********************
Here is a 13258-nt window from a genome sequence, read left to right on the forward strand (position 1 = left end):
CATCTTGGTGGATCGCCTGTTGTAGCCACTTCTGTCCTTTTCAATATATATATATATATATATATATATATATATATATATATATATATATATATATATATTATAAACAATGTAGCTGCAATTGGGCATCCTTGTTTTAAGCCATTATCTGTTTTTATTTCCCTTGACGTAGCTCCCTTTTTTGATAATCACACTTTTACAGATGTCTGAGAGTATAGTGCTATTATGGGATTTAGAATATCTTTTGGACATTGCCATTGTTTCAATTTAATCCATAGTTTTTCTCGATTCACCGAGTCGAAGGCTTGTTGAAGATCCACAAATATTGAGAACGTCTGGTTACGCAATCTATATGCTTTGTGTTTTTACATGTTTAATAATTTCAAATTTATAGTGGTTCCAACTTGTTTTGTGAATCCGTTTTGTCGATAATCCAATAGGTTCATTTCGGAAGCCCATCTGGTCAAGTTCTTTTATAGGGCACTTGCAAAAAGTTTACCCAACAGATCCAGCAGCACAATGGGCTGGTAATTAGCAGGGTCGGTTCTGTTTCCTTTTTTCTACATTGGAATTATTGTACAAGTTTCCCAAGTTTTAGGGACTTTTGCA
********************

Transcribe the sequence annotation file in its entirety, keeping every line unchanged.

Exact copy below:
Here is a 13258-nt window from a genome sequence, read left to right on the forward strand (position 1 = left end):
CATCTTGGTGGATCGCCTGTTGTAGCCACTTCTGTCCTTTTCAATATATATATATATATATATATATATATATATATATATATATATATATATATATATATTATAAACAATGTAGCTGCAATTGGGCATCCTTGTTTTAAGCCATTATCTGTTTTTATTTCCCTTGACGTAGCTCCCTTTTTTGATAATCACACTTTTACAGATGTCTGAGAGTATAGTGCTATTATGGGATTTAGAATATCTTTTGGACATTGCCATTGTTTCAATTTAATCCATAGTTTTTCTCGATTCACCGAGTCGAAGGCTTGTTGAAGATCCACAAATATTGAGAACGTCTGGTTACGCAATCTATATGCTTTGTGTTTTTACATGTTTAATAATTTCAAATTTATAGTGGTTCCAACTTGTTTTGTGAATCCGTTTTGTCGATAATCCAATAGGTTCATTTCGGAAGCCCATCTGGTCAAGTTCTTTTATAGGGCACTTGCAAAAAGTTTACCCAACAGATCCAGCAGCACAATGGGCTGGTAATTAGCAGGGTCGGTTCTGTTTCCTTTTTTCTACATTGGAATTATTGTACAAGTTTCCCAAGTTTTAGGGACTTTTGCA